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Reaching a Nation of Couch Potatoes

Media study by the American Pet Products Manufacturers Association finds pet owners are TV junkies

Media study by the American Pet Products Manufacturers Association finds pet owners are TV junkies

You know the messages you want to send to your community—spay and neuter your pets, don’t support puppy mills, make sure your pets have I.D. tags. But often the challenge is figuring out the most cost-effective way to get those messages seen and heard.

For those shelters desperately pinching pennies—and what shelter isn’t?—the findings of the American Pet Products Manufacturers Association’s recent survey on the lifestyle and media habits of pet owners are somewhat disheartening. Pet owners spend most of their media time—an almost unbelievable 9 hours a day—watching television. That’s sorry news for those who would love to have TV’s wide audience but don’t have the budget to reach it.

But the APPMA survey reveals some other options for PR folks trying to reach out to the public: Pet owners also spend an average of 2.1 hours listening to the radio, 1 hour reading magazines, 1.5 hours surfing the ’net, and 1 hour reading the newspaper. These activities were categorized by the ages of the survey’s respondents. Not surprisingly, the more time spent on the Internet and listening to the radio, the younger the pet owner was likely to be; those who spent more time reading magazines and newspapers were older.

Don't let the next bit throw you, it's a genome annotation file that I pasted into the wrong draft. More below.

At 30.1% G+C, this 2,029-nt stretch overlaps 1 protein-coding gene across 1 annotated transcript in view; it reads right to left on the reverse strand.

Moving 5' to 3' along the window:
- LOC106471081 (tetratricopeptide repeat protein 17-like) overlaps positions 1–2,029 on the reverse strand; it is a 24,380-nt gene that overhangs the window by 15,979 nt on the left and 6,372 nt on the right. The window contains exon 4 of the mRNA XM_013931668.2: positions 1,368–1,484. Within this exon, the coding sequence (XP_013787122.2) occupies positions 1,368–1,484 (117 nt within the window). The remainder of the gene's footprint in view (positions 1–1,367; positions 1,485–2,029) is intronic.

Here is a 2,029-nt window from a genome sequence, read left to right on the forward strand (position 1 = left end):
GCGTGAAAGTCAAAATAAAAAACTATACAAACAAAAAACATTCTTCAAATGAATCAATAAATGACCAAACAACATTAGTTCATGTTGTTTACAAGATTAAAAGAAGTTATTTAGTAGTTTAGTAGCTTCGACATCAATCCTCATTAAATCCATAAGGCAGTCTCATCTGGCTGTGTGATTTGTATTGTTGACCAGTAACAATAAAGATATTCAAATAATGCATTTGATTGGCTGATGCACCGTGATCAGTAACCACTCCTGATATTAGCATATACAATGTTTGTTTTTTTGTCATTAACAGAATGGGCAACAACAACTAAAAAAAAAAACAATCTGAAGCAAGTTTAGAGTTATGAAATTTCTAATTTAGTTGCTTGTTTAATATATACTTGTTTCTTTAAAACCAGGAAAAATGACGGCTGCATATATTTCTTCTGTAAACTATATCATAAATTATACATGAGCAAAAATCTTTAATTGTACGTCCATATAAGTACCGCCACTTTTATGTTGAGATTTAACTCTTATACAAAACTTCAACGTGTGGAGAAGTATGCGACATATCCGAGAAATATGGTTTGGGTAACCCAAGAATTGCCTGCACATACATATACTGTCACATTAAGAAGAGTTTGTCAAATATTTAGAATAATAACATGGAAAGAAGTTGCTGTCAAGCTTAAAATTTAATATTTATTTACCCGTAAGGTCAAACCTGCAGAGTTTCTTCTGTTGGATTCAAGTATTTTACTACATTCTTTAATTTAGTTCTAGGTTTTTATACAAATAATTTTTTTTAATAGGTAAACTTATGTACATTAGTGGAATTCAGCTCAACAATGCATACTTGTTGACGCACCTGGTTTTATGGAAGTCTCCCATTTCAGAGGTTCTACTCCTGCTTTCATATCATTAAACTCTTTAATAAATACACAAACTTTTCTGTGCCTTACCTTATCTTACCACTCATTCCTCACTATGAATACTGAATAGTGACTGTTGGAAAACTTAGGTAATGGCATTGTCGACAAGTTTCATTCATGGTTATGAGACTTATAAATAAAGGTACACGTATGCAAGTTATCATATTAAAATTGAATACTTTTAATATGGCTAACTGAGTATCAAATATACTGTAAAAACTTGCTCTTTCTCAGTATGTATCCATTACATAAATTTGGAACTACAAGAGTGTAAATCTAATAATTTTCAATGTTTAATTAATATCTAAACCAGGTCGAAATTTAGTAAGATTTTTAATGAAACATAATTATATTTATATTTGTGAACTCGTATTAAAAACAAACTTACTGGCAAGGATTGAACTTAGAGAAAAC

In terms of leisure time, pet owners listed spending time with their pets as one of their most frequent activities, second only to reading. Other popular activities included renting films, shopping, dining out, going to the movies, surfing online, making crafts, and traveling. There were no significant differences between the media habits of those owning cats and the media habits of those owning dogs.

While those in the animal protection field can keep hoping for cheap airtime, it may be worthwhile exploring new methods of message placement. Would skywriting be cheaper?


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